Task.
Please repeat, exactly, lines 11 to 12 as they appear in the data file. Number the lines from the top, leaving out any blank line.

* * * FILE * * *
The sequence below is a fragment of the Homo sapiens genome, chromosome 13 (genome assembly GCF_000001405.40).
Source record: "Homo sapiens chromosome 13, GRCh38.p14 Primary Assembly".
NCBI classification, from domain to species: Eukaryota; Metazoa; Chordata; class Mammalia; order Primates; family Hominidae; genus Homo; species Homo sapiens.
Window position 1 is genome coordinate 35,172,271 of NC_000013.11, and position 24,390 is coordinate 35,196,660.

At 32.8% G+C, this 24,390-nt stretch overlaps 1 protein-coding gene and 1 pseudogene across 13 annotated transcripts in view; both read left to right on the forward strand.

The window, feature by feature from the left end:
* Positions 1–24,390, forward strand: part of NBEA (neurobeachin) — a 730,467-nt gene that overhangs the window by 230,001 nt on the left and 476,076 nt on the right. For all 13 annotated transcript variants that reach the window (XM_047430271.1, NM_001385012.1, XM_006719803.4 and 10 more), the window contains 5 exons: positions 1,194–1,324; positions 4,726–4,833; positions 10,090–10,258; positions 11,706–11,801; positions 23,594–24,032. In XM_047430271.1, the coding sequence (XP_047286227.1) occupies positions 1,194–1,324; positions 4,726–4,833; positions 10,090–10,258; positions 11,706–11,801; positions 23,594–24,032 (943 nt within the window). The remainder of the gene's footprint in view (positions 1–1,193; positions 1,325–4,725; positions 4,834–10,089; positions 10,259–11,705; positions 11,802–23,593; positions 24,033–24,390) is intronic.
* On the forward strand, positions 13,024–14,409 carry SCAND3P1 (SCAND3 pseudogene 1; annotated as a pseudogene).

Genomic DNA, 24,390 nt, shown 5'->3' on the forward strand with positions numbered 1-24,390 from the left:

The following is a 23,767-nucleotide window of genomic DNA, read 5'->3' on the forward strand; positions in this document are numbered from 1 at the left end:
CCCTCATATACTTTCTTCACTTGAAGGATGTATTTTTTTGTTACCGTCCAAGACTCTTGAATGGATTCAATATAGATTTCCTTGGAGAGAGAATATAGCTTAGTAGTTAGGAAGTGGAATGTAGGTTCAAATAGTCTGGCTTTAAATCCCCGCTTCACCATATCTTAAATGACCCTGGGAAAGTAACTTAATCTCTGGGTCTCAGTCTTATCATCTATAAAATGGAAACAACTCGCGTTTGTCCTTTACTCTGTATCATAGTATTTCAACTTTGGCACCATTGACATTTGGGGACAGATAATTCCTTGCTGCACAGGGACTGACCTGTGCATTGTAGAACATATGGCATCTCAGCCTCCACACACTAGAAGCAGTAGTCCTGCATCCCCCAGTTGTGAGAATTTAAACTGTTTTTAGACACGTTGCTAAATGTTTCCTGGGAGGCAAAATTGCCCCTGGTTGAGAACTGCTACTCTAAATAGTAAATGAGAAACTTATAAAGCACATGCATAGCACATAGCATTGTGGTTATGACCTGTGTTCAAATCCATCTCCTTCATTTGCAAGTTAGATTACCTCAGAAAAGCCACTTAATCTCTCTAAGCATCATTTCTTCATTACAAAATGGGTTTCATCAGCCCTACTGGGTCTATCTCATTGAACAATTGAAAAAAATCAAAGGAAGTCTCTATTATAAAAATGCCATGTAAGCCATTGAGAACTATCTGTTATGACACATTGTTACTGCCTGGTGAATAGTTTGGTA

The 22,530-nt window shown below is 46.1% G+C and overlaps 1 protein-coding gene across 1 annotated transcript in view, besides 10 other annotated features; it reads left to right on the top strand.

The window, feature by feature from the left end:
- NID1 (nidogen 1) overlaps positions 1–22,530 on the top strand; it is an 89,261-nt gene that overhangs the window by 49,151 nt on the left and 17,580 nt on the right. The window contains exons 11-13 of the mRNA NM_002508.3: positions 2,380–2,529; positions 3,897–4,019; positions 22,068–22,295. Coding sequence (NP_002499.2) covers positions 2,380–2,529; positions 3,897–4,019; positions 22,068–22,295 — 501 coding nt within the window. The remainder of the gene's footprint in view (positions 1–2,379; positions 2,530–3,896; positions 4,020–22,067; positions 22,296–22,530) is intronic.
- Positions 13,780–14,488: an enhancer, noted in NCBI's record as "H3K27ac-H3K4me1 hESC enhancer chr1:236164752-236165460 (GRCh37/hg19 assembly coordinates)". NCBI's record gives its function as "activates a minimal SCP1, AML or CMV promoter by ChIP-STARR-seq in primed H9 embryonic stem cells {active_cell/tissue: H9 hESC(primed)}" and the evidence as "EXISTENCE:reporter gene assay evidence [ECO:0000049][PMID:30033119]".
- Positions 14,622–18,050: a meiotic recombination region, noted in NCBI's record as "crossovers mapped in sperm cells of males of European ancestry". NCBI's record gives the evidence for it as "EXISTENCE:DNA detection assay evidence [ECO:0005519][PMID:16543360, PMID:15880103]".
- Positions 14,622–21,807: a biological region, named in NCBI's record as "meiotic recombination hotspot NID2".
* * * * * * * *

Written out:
CCCTCATATACTTTCTTCACTTGAAGGATGTATTTTTTTGTTACCGTCCAAGACTCTTGAATGGATTCAATATAGATTTCCTTGGAGAGAGAATATAGCTTAGTAGTTAGGAAGTGGAATGTAGGTTCAAATAGTCTGGCTTTAAATCCCCGCTTCACCATATCTTAAATGACCCTGGGAAAGTAACTTAATCTCTGGGTCTCAGTCTTATCATCTATAAAATGGAAACAACTCGCGTTTGTCCTTTACTCTGTATCATAGTATTTCAACTTTGGCACCATTGACATTTGGGGACAGATAATTCCTTGCTGCACAGGGACTGACCTGTGCATTGTAGAACATATGGCATCTCAGCCTCCACACACTAGAAGCAGTAGTCCTGCATCCCCCAGTTGTGAGAATTTAAACTGTTTTTAGACACGTTGCTAAATGTTTCCTGGGAGGCAAAATTGCCCCTGGTTGAGAACTGCTACTCTAAATAGTAAATGAGAAACTTATAAAGCACATGCATAGCACATAGCATTGTGGTTATGACCTGTGTTCAAATCCATCTCCTTCATTTGCAAGTTAGATTACCTCAGAAAAGCCACTTAATCTCTCTAAGCATCATTTCTTCATTACAAAATGGGTTTCATCAGCCCTACTGGGTCTATCTCATTGAACAATTGAAAAAAATCAAAGGAAGTCTCTATTATAAAAATGCCATGTAAGCCATTGAGAACTATCTGTTATGACACATTGTTACTGCCTGGTGAATAGTTTGGTA

The 22,530-nt window shown below is 46.1% G+C and overlaps 1 protein-coding gene across 1 annotated transcript in view, besides 10 other annotated features; it reads left to right on the top strand.